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..."to the vagrant gypsy's life"... WHERED THE SUMMER GO?

 
 
littlek
 
  1  
Reply Fri 1 Aug, 2008 07:15 am
Can you post some of the pictures?
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Joe Nation
 
  1  
Reply Fri 1 Aug, 2008 08:12 am
While waiting for the coffee,
I noticed something odd about the kitchen calendar.
July, it seems, has run out of days.

I looked carefully for the re-set button.
I tried to re-boot by holding down firmly on the 31.

The espresso began to sigh into the little carafe.

Steaming the milk, I tried to remember
what have I done with the middle of summer?

Oh, that's right.

I watched the moon rise for two nights running.
Thought about going to the shore, but didn't.

hmm.

Now I have to turn the page up,
find the nail for the nail hole.

Ah.

What a nice, new, squarish month is August.

Still, it feels as if she has arrived early.

I won't say anything to her until I've had this coffee.

Then I'll ask her not to go so soon.

Joe
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farmerman
 
  1  
Reply Fri 1 Aug, 2008 10:08 am
snap-snap-snap CEEWWWLLLL snap snap.
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littlek
 
  1  
Reply Fri 1 Aug, 2008 10:10 am
That was great, Joe. And very much how I feel about the passing of this summer.
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farmerman
 
  1  
Reply Fri 1 Aug, 2008 10:11 am
Ill try to post some pix. I have a film camera and this Canon is sure a neat camera. Now all Ive gotta do is to figure out how to post them.
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littlek
 
  1  
Reply Fri 1 Aug, 2008 10:19 am
Are the film camera and the canon camera different? Is the canon digital?
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farmerman
 
  1  
Reply Fri 1 Aug, 2008 10:35 am
yep, the Canons a digital. I had both the CAnon and Nikon out and I like the Canon because its many buttons are intuitive and quite easy to get the grasp of > I dont have to spend all my tim e looking at a manual-I can get right with concentrating on the pictures I want. I like the way it accepts many kinds of lenses (not juwt 1 brand). It also has a huge view screen .
I bought a tilt lens which allows me to get some neat pan shots . I also like the way its so easy to slip from B&W to color with just a very few button pushes. ALso depth of field is so easy. I love it.
People with Nikons just like paying more money for not much .
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littlek
 
  1  
Reply Fri 1 Aug, 2008 12:45 pm
Sounds cool! Getting pictures online should be a lot easier with the digital. I hope you're giving it a good shake down - trying all sorts of shots.
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farmerman
 
  1  
Reply Sat 2 Aug, 2008 04:07 am
Ive been driving around taking pix of Belted Galloway cows and old houses and some of the tidal effects.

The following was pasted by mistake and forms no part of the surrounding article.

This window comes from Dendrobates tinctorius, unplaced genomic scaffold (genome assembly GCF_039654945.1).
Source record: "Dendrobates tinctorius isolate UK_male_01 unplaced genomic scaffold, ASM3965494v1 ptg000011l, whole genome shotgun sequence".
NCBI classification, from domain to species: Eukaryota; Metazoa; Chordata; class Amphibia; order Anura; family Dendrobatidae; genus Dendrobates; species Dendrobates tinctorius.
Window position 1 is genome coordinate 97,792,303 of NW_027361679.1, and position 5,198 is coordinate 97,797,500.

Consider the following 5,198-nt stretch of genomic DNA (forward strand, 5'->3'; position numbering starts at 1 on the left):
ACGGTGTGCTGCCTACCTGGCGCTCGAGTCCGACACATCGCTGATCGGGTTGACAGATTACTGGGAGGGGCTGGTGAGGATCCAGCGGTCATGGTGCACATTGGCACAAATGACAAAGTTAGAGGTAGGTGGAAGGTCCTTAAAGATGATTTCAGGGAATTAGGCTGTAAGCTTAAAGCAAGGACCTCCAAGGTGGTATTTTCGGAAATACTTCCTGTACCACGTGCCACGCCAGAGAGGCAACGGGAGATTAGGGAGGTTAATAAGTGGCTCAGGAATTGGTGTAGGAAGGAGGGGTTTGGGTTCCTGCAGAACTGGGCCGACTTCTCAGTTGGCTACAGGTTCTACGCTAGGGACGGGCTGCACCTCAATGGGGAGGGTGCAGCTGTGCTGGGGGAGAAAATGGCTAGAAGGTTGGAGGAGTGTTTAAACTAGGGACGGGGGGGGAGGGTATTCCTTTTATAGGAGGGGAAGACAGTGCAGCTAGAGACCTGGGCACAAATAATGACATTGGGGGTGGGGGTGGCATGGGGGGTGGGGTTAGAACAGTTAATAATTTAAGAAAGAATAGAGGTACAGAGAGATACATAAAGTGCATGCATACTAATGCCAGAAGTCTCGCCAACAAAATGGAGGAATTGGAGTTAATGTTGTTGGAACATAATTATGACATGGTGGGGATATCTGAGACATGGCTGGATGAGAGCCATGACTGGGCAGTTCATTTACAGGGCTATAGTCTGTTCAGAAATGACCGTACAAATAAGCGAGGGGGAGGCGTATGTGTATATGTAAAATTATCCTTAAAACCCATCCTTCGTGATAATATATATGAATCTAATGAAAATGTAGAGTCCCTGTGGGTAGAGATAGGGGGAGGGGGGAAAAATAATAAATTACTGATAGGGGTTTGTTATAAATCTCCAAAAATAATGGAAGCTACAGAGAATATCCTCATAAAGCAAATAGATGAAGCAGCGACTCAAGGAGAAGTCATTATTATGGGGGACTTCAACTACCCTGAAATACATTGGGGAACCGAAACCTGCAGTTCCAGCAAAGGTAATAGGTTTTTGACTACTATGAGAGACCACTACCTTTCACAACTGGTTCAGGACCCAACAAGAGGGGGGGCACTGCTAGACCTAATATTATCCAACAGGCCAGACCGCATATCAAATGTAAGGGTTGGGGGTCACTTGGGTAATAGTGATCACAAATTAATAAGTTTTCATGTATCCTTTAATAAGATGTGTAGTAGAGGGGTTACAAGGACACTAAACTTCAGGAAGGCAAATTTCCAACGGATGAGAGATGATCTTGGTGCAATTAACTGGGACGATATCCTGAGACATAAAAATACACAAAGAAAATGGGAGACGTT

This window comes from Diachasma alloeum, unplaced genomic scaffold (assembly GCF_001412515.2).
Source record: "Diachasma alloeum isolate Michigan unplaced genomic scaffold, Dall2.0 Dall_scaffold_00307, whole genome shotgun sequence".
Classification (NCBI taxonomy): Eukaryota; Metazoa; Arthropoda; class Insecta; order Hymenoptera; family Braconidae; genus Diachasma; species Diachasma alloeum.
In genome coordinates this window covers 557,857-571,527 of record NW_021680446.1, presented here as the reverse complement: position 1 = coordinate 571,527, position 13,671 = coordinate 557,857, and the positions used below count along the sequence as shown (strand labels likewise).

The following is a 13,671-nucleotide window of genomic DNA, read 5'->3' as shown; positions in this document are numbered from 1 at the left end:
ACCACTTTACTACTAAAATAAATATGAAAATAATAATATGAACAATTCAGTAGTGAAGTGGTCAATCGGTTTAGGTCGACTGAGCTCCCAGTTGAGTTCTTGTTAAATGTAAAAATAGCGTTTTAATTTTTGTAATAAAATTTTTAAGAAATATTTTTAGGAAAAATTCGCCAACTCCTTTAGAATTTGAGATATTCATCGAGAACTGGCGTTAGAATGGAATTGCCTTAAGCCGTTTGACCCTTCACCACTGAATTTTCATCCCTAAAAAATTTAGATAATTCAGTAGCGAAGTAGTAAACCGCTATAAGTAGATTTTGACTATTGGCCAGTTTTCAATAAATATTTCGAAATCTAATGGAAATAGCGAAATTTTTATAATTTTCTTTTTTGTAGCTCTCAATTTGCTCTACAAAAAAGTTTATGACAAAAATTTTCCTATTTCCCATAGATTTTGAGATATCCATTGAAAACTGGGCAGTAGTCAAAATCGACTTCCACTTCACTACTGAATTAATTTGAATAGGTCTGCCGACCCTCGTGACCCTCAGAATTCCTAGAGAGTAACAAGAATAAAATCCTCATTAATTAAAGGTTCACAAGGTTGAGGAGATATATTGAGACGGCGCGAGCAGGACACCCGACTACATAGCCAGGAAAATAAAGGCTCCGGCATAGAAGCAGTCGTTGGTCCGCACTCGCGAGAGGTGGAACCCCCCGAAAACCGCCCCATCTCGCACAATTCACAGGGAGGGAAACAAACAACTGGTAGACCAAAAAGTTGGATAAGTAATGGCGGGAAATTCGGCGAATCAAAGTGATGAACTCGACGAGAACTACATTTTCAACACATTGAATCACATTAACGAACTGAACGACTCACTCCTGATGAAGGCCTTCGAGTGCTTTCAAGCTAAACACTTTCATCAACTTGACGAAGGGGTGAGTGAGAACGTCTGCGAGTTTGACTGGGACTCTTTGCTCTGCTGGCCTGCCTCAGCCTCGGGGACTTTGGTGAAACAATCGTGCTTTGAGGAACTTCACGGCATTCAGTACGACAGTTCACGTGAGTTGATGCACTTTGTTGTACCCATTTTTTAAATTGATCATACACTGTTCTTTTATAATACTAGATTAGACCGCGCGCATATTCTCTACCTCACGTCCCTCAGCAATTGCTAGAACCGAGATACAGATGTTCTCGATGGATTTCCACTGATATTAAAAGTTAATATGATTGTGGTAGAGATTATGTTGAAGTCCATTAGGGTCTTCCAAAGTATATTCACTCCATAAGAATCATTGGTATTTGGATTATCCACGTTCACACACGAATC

Were set to leave sometime Tuesday and will be gone about a week or so. If the weather turns too bad for blue water chugging, well hug the Nova SCotia coast and put in here and there at commercial docks.

I believe that lobstah season is done with over on Scotia so we may be more interested in scallps and clams and other seafoods. Well be there for wild blueberries which are coming in very soon.

Im anxious to get shots of the moody fogs in and around the Madellaines. These islands are kinda last bastions of the isolated fishing communities that eisted on the entire East coast of US and Canada. The MAdellaines,(Magdalenes) from our last visit many years ago, are mostly peopled by rather aloof French Canadienne. Ive gotten more mellow in dealing with such people. However, if they dont appear like they want to be , at least neutral, then well pull off and head SW to PEI and rent a car for a few days of touring about .

Ill stop in and see if I cant find that thread about posting pix again.
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littlek
 
  1  
Reply Sat 2 Aug, 2008 09:58 am
Sounds wonderfully beautiful.....
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dadpad
 
  1  
Reply Sat 2 Aug, 2008 10:05 am
The wattles have begun to flower here. Spring has definitely arrived in the southern hemisphere.
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Setanta
 
  1  
Reply Sat 2 Aug, 2008 04:39 pm
I will arise and go now,
And go to Innisfree,
And a small cabin build there,
Of clay and wattles made . . .


Are you sure that wattle is native to Oz? I ain't sayin' yer wrong, i'm just askin' . . .
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Setanta
 
  1  
Reply Sat 2 Aug, 2008 04:41 pm
Accordin' to Wikipedia (who ain't not never wrong 'bout nothin'), what is called "wattle" in South Africa and Oztralia is the acacia.
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ossobuco
 
  1  
Reply Sat 2 Aug, 2008 05:56 pm
I had to look it up since I thought they were from Australia, and maybe some from the southwest US. Yep, according to Sunset Western Gardens, which I trust more than Wiki: native to the tropics or warm parts of the world, notably Australia, Mexico, and the southwest US. Then it lists 34 species.. which may be just a start.


Adds, maybe some not listed in Sunset are from South Africa as well.
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Setanta
 
  1  
Reply Sat 2 Aug, 2008 06:06 pm
Wikipedia claimed that there are more than 1200 varieties, of which more than 900 are found in Oztralia.

Wattle in the context of the Yeats poem i quoted its thin branches or lathes which are woven together to form a frame over which mud/clay is smeared (or daubed, and in wattle and daub, a common English name for the method) to form walls. The term "breaking and entering" dates back to the middle ages, and is found in manor court records in England as much as a thousand years ago, and describes someone literally breaking through a wall to enter a house for the purpose of theft. Wikipedia claims that wattle and daub construction has been known for 6000 years. Personally, i suspect it has been used for longer than that, but it is unlikely that any remains would last much longer than that. It would be a pre-eminently degradable construction method.